The Politics of the Body in Hispanic Women Filmmakers
According to the renown essay Visual Pleasure and Narrative Cinema, published in 1975 by the feminist film theorist Laura Mulvey, hegemonic cinema has privileged the masculine gaze, objectifying female bodies on the screen and transforming them in mere objects of desire for the male spectator. Mulvey studies the way female bodies have been exposed in cinema to evoque ‘to-be-looked-at-ness’ while becoming the object of the masculine scopophilic gaze within the screen. However, some contemporary Hispanic women Filmmakers have managed to subvert traditional filmic representations of the body using cinematic practices that invite the spectator into a sensorial journey through a‘‘haptic visuality’’, as identified by Laura Marks in the Skin of the Film (2000), which explores and pursues the tactility and texture of images, via sound, smell or taste in film.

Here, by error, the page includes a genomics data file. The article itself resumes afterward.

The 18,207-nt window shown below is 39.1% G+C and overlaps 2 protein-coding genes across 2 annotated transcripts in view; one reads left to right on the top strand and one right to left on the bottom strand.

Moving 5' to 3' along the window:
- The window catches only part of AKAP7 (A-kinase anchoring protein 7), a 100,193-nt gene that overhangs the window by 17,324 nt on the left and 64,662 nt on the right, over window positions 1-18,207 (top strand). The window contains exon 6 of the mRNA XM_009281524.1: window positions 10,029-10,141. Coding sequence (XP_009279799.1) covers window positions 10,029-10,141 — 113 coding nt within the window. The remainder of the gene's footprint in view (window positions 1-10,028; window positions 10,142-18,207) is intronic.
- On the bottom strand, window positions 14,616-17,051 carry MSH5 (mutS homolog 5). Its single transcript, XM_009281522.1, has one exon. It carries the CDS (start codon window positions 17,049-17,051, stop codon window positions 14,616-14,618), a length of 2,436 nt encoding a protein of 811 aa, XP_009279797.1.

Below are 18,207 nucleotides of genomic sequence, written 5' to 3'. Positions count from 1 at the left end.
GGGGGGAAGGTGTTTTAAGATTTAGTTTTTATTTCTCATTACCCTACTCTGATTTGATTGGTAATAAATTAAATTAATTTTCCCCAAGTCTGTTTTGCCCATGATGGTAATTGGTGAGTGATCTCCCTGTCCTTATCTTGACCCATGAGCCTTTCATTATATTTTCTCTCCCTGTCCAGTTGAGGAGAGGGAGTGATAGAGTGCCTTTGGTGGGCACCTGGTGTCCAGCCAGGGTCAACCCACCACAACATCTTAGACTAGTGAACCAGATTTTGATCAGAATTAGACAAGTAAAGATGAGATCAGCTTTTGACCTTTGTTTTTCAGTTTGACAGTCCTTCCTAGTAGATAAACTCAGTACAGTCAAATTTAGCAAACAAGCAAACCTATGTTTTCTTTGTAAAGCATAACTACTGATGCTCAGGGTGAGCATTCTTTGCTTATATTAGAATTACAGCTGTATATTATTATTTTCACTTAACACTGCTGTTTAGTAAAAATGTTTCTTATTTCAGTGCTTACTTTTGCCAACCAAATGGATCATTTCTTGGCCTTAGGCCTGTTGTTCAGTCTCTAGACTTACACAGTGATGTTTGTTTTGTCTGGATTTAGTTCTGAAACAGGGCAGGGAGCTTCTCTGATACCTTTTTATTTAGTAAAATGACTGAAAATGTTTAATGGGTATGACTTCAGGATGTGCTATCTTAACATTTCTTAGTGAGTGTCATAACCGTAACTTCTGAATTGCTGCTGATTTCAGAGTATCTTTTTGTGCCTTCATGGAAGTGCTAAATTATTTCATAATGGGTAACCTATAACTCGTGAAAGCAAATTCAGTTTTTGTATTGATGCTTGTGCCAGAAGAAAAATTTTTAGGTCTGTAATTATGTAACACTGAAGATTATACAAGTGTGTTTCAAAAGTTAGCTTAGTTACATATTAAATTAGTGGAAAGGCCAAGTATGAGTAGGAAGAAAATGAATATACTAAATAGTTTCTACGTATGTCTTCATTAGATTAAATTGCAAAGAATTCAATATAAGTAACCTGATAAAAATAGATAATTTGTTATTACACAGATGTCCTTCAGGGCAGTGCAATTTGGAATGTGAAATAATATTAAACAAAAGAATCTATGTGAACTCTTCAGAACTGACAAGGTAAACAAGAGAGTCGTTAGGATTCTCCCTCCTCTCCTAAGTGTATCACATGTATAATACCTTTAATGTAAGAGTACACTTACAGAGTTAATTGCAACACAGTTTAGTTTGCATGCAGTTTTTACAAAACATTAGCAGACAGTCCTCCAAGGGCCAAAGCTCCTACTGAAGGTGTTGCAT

This panel focuses on the filmic language and aesthetics of women filmmakers whose work is based on the politics of the female body in an attempt to get closer to the feminine experience. We seek participants who are interested in exploring the body in its cinematic and cultural representation in both Spanish and Latin American women authored cinema. We conceive the body in a broad sense, both in its theorization and its materiality such as the representation of the female body, desire and sexuality; gender violence; maternity; the visibility of non- normative bodies; sexual orientation and lesbian desire; and the intersection of these and many other axes of inequality. Particular attention will be paid to those works that address the figuration of onscreen bodies and the relationship to the embodied experience of the spectator, with a sensibility that goes far beyond the visual and explore cinema in its haptic, aural, or kinesthetic qualities.